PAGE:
Grab your coffee and settle in for some eye-opening facts. There’s a floating ...
Have you visited Amazon.com lately? Like many other merchandising web sites, you’ll find that Amazon pays attention to the things you’ve looked at and bought from them, and then uses them to make recommendations of other things that you’ll like. You run into it everywhere. It may be phrased as “Other people who bought this also bought this” and “If you liked this, you’ll love this”.
Why shouldn’t the same thing work for coffee? Well, it does. If you’ve been feeling in a coffee rut, but aren’t sure what other types of coffee you might enjoy, let me make a few coffee recommendations based on coffees that you already know you like. After all, with coffee running an average of $8 to $12 a pound, why should you waste your money on coffee that you don’t like?
Do you prefer the French or Italian Roast version of typical supermarket coffees? French roast is typically the darkest roast available. The flavor is strong and rich, with intense coffee flavor. In fact, French and Italian roast coffees have been roasted long enough to bring out the coffee flavor above all others flavors in the coffee. If you really love intense coffee flavor in your coffee, then try:
Kenya coffees, which have a full, robust flavor with winey undertones and a solid body. Kenya coffee is characterized by high acidity, though, so if you have a sensitive stomach, you might want to go easy on the Kenyan varieties.
Yirgacheffe, an Ethiopian coffee that is rich and full-bodied, with a velvety mouth-feel, characterized by an earthy undertone. Yirgacheffe is best at a medium-dark roast, which cuts the ‘dirty’ flavor without roasting away the subtle richness that’s lost at the French roast stage.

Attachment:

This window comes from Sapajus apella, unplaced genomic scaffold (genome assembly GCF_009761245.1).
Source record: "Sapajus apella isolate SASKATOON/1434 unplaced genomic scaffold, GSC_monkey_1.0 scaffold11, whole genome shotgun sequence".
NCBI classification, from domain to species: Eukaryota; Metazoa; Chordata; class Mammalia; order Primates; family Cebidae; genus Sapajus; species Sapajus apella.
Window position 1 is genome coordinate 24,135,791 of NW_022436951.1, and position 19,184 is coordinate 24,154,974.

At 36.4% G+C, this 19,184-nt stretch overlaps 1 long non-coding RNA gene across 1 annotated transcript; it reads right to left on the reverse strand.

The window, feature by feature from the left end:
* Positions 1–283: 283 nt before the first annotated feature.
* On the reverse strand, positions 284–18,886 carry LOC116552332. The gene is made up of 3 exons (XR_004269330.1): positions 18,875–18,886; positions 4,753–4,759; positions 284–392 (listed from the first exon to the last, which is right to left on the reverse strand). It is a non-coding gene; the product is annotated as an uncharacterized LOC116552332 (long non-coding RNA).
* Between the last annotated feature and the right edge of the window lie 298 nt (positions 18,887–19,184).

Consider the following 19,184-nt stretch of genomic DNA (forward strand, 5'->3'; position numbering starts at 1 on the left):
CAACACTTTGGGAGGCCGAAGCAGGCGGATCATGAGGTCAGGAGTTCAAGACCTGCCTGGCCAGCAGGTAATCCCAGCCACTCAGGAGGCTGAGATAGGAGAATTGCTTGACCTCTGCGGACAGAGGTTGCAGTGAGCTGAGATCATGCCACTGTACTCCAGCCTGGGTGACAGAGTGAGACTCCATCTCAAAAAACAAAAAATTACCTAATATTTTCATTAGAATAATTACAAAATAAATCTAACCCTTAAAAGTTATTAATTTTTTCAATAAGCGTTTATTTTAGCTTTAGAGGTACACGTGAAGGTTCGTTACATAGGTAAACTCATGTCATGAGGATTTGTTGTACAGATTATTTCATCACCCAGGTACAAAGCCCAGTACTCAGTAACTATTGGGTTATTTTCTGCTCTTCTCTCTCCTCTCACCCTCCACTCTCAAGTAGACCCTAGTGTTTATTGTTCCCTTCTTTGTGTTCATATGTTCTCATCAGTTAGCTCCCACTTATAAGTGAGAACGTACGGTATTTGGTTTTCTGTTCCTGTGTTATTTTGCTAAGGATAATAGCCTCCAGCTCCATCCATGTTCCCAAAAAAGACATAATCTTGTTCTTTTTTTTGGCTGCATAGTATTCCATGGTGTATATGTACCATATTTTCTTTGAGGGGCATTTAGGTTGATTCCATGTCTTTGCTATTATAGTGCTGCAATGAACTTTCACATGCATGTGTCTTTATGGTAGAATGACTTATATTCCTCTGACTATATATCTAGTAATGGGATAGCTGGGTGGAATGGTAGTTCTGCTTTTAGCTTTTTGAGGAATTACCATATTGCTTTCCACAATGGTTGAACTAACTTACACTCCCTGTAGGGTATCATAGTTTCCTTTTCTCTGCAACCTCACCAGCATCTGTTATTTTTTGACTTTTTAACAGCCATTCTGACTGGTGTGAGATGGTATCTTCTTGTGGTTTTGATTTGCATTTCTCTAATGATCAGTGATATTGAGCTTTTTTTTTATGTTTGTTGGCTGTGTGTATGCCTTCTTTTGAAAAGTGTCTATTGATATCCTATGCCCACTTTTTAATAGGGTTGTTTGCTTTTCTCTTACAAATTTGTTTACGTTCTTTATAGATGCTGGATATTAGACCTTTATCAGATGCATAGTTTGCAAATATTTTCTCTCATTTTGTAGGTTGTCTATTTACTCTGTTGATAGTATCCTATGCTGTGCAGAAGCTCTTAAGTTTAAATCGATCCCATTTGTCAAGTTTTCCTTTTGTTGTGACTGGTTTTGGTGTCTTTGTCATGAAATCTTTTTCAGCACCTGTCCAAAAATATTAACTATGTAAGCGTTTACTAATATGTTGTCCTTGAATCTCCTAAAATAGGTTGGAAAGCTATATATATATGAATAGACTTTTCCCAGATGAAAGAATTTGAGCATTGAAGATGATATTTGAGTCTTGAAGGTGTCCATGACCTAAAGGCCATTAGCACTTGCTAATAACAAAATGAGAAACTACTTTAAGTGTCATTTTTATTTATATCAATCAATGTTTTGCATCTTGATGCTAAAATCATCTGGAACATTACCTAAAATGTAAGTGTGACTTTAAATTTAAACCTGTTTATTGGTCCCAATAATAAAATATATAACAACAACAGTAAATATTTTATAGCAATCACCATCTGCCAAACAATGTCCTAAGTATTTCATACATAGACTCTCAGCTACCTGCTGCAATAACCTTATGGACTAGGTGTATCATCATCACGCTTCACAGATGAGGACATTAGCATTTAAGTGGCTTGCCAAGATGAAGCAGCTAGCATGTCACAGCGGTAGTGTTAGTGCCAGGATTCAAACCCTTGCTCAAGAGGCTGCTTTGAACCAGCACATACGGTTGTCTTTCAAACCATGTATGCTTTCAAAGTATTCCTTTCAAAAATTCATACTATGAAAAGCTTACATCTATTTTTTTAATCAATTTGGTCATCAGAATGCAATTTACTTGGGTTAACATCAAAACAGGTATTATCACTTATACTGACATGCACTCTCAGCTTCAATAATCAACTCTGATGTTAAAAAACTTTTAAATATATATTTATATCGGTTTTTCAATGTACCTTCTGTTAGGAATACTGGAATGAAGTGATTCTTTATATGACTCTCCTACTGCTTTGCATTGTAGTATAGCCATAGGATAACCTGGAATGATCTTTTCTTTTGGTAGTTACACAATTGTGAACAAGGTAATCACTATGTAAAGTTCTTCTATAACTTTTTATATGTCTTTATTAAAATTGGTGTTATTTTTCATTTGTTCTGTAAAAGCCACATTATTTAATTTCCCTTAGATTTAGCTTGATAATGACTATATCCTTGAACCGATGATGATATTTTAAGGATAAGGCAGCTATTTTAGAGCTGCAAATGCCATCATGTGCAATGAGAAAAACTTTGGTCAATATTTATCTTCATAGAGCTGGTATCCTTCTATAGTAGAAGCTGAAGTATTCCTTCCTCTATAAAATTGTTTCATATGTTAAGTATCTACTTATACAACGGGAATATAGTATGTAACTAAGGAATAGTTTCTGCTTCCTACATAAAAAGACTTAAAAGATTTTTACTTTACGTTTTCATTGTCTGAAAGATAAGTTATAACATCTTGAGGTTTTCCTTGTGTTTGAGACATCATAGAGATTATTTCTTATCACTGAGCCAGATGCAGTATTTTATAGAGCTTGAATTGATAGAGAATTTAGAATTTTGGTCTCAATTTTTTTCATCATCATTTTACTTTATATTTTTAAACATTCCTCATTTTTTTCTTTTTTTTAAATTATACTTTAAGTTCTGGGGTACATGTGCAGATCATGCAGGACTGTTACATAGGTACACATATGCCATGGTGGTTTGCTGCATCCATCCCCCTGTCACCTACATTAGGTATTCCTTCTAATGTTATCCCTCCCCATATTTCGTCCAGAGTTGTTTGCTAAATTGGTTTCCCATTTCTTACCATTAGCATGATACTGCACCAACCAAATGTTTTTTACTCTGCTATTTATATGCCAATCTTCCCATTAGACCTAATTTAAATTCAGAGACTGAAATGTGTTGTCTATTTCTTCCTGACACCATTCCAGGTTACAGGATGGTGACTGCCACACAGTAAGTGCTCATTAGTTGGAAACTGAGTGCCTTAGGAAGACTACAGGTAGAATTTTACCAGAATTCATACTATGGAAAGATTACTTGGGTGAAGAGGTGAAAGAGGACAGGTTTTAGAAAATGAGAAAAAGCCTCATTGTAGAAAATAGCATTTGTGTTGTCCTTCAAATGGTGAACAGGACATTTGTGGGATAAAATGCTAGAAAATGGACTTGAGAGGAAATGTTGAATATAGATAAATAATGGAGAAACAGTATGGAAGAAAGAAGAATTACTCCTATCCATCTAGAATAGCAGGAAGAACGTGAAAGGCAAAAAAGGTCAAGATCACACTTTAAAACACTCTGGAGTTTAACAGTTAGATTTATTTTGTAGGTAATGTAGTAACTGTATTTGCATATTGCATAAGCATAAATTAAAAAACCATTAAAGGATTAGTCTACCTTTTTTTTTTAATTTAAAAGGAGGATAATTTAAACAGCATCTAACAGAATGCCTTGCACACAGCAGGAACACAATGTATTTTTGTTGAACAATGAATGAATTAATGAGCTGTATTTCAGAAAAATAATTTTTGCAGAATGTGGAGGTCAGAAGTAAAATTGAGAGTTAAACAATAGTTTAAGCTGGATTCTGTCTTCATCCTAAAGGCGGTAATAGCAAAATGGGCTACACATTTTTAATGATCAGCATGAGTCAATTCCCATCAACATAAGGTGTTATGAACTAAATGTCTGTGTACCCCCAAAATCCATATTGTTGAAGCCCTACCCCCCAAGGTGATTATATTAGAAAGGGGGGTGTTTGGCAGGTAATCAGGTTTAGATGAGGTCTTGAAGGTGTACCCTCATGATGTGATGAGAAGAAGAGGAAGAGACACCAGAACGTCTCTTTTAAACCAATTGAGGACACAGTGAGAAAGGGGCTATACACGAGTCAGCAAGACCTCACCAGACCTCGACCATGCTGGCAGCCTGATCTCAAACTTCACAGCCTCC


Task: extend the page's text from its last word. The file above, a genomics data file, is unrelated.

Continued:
Sumatran coffees are less acidic, and characterized by a heavy, smooth feel in the mouth that’s almost buttery. They leave a smokey aftertaste with just a hint of fruitiness.
Guatemalan coffees are richly aromatic and fragrant, and feel a bit lighter in the mouth. The end note is balanced with a hint of spiciness that makes them a bit more acidic than Yirgacheffe.
Light to medium roast coffees are typically brighter in flavor than dark roasts, and have a more complex melange of flavors. Full City roast is a degree of roast just between Medium and French roast, and is the roast most often recommended making espresso. If you like Dunkin Donuts regular coffee, then you’re a fan of American roasts.
Chances are that you’ll enjoy most South American coffees, which are more acidic and brighter tasting than African and Pacific Island coffees. In general:
Brazilian coffees are among the ‘freshest’ tasting coffees. They’re bright, tangy and light on the tongue.
Colombian coffees are typically heavier and smokier than Brazilian coffees, but still have a snap that’s typical of South American coffees.
Needless to say, there are always exceptions to the standard rules of thumb, and quality can vary greatly depending on the grower, growing methods and even the weather during the coffee growing season. In general, though, if you truly enjoy a coffee that was grown in a particular region, chances are excellent that you’ll like other coffees from the same region of the world.